Leonard Fournette, LSU RB: Undoubtedly the most talented player in college football. Problem is, he knows it. The talk of him sitting out the season to devote himself to a nine-month NFL Draft prep is an odd crusade for some in football, but it’ll never happen. Still, though, Fournette is already dealing with injuries this season. He knows the pot of gold awaiting him on the other side of that rainbow. Will he dig deep, put his head down and charge for those two extra yards, or will he opt for self-preservation and do his best to simply ride this season out?

Deshaun Watson, Clemson QB: He’s got the skills, and he’s got the tools around him. Better yet, Clemson’s defense will probably take a step back this season, meaning he could stay on the field for more fourth quarters as the Tigers pile on points to put people away. So, yeah, everything is here to make a Heisman run. On the other hand, how often does the preseason favorite actually win the Heisman these days? There was Marcus Mariota in 2014, yes. Before that you may have to go back to Troy Smith all the way back in 2006.

Christian McCaffrey, Stanford RB: The quarterback is new. The wide receiving corps and offensive line are re-tooling. Everyone in the stadium knows McCaffrey is getting the ball as often as possible, and in as many ways as the Cardinal can possibly get him the ball. Should his numbers remain anywhere close to his 2015 statistics, McCaffrey could benefit from voters’ desire to choose a “throw-back” candidate.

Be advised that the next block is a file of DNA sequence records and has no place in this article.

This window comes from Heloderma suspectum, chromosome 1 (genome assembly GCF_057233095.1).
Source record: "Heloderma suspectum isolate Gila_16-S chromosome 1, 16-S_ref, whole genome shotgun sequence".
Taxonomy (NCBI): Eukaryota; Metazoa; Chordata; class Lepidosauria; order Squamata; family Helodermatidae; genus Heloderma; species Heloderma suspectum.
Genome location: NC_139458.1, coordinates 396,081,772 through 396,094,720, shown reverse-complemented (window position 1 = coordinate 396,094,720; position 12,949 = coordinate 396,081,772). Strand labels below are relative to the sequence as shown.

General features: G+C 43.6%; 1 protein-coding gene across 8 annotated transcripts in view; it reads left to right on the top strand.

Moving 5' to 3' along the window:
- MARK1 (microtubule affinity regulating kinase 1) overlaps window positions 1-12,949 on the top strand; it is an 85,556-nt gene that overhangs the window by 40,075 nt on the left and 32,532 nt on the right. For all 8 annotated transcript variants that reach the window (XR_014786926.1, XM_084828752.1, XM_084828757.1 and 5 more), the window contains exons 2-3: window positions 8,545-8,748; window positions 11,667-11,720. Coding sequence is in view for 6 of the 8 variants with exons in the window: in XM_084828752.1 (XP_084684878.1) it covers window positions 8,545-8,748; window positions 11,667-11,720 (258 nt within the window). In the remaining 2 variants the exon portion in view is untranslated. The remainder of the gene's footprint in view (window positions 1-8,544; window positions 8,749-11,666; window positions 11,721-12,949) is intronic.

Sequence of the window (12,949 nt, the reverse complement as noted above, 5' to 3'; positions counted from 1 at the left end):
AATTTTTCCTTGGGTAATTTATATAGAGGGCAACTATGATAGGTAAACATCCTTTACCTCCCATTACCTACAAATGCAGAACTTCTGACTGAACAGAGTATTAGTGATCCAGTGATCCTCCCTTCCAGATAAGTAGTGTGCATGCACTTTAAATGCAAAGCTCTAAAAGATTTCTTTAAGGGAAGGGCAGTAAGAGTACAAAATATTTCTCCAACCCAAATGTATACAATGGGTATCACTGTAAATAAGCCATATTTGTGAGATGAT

Dalvin Cook, Florida State RB: Cook’s numbers from a year ago — 229 carries, 1,691 yards, 19 touchdowns, a ridiculous 7.38 yards per carry, a full foot-and-a-half more than the next closest runner with at least 225 attempts — were Heisman-esque, yet only good enough to get him to seventh place in last year’s voting. Do that again on a team that should seriously contend for a national championship and Cook may jump all the way to first.

Baker Mayfield, Oklahoma QB: The knock against Mayfield is that he’s a system quarterback. But if you’re going to be a system quarterback, what better system to run than one with two All-America caliber running backs, playing in a conference where 40 points a game is a baseline, and with one of college football’s strongest brand names on your helmet?

J.T. Barrett, Ohio State QB: Barrett has been oddly overlooked this preseason. All he did two years ago was toss 34 touchdowns against 10 picks, hit nearly 65 percent of his throws for nine yards per attempt, finish second nationally in passing efficiency whilst rushing for nearly 1,000 yards — all as a redshirt freshman.

Quick hits on the rest of the field:

Josh Rosen, UCLA QB: Maybe the best pro-prospect in college football, but NFL scouts may like him more than Heisman voters.

Royce Freeman, Oregon RB: The overlooked running back of 2015 — 1,800 yards, 17 touchdowns. But will the Ducks’ defense hold his candidacy back?

Patrick Mahomes, Texas Tech QB: The most talented in the long line of prolific Red Raider quarterbacks. But can Texas Tech get enough stops to mount him a serious campaign?